I read that you went to the States in 2012…
Connor: Yeah, went on holiday. It was great.
Dom: Disney World.
Connor: Dom, Joe and myself were writing in Dom’s garage for three years and it got kind of stale and the songs were just a bit lacklustre.
Dom: Yeah, they were a bit rubbish!
Connor: So we went out there to just get a taste of their music scene. We wrote with a bunch of different producers in LA, New York and Nashville, and it was so diverse in each place.
Joe: We just learnt how to write really.
Speaking of writing what’s your favourite lyric?
Joe: ‘No one’s getting younger, would you like a souvenir’ is a favourite of ours but also someone asked me to describe what ‘Itch’ was about today and the lyric ‘I just want to feel something real’ is the most direct honest lyric I’ve ever written.
Dom: Yes, but there is also another part to the ‘Itch’ lyrics which you should probably explain.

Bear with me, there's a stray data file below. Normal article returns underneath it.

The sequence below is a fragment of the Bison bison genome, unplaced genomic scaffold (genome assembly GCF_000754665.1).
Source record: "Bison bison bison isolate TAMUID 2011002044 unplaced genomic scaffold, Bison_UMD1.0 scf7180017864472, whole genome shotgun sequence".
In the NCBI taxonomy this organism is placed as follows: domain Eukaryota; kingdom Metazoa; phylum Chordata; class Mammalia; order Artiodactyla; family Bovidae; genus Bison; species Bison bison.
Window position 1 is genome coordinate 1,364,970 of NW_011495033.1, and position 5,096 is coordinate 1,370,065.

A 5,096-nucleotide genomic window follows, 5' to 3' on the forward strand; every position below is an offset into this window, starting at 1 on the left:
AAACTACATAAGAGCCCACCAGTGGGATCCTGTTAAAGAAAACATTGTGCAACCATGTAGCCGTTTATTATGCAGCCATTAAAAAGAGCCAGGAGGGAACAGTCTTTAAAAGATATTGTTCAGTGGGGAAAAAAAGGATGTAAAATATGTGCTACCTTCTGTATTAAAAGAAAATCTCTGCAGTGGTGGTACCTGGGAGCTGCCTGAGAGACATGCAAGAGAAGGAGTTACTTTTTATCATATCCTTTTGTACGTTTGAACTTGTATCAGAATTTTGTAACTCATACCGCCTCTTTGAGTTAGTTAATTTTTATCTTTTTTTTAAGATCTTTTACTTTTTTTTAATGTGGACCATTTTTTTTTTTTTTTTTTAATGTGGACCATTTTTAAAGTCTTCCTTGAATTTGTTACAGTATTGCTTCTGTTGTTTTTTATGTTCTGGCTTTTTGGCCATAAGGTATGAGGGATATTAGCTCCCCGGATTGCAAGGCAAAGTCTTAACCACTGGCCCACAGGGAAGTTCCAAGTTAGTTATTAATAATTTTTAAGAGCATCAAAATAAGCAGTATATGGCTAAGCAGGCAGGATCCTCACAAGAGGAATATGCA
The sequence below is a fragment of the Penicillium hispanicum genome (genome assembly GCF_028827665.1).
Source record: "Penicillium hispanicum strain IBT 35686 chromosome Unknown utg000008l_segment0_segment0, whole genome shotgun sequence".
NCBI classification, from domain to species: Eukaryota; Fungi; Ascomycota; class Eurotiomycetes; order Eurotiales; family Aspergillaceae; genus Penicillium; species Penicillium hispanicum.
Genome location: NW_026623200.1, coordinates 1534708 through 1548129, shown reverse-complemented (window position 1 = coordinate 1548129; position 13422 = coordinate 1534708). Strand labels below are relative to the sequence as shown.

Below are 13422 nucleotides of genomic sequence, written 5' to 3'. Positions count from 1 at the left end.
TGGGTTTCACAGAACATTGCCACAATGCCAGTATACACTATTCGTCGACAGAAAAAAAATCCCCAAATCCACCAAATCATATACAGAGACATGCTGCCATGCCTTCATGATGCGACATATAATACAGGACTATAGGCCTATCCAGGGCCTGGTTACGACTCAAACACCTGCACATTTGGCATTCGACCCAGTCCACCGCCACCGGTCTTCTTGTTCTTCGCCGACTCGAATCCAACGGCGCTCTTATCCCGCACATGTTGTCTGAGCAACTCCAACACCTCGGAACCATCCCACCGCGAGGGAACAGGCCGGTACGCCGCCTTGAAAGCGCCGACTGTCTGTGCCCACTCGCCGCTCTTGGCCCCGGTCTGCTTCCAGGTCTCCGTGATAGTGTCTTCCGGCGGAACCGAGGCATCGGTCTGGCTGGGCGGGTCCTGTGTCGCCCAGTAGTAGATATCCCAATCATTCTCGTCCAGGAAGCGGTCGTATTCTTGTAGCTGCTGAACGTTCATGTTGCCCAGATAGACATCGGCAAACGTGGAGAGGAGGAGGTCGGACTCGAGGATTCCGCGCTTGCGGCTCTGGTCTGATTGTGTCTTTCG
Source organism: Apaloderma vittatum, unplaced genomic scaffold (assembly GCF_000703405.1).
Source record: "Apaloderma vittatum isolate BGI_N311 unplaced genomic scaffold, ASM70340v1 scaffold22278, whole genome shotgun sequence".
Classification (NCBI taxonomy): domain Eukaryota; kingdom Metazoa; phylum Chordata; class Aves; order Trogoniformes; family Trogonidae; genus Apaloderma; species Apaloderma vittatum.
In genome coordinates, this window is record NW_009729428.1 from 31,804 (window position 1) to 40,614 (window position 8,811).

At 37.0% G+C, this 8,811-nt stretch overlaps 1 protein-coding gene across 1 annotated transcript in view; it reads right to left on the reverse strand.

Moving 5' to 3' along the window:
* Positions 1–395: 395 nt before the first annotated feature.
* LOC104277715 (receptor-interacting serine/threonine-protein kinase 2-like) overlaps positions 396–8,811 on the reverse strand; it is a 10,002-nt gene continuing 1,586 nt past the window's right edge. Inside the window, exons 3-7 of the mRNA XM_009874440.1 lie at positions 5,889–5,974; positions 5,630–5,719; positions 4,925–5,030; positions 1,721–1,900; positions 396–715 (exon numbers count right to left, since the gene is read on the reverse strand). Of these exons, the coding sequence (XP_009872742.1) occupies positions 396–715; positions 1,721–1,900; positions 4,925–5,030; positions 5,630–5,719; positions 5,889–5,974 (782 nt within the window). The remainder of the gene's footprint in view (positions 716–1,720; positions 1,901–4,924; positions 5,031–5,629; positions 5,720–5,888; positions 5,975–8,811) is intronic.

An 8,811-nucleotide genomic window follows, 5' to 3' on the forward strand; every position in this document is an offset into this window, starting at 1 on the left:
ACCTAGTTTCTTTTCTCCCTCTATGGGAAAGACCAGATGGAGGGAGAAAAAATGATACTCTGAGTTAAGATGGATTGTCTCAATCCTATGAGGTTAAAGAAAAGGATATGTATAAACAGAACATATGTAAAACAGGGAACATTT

Joe: Yes, in Cambridge our mate Gurslusten got nutted in the face and then smiled which is in the song.
I read that Zane Lowe played your song…
Connor: He’s played every single one.
Dom: Yeah, what’s he doing?
Connor: He wanted to play our song Grave Yard in its demo form.
Dom: At first we were like ‘no don’t, it’s not ready!’ But we had recorded ‘Emergency’ – it was finished and we uploaded it to YouTube. And then a couple of hours later we had one of Zane Lowe’s producers call us and say he wanted to play it, are you okay with it, and we were like ‘maybe’. No, it was amazing.
Connor: It was a big moment for us. Every song we’ve released, he’s played.
Dom: One of our songs was the hottest record the other week.
Joe: It’s a shame he’s left Radio 1 now.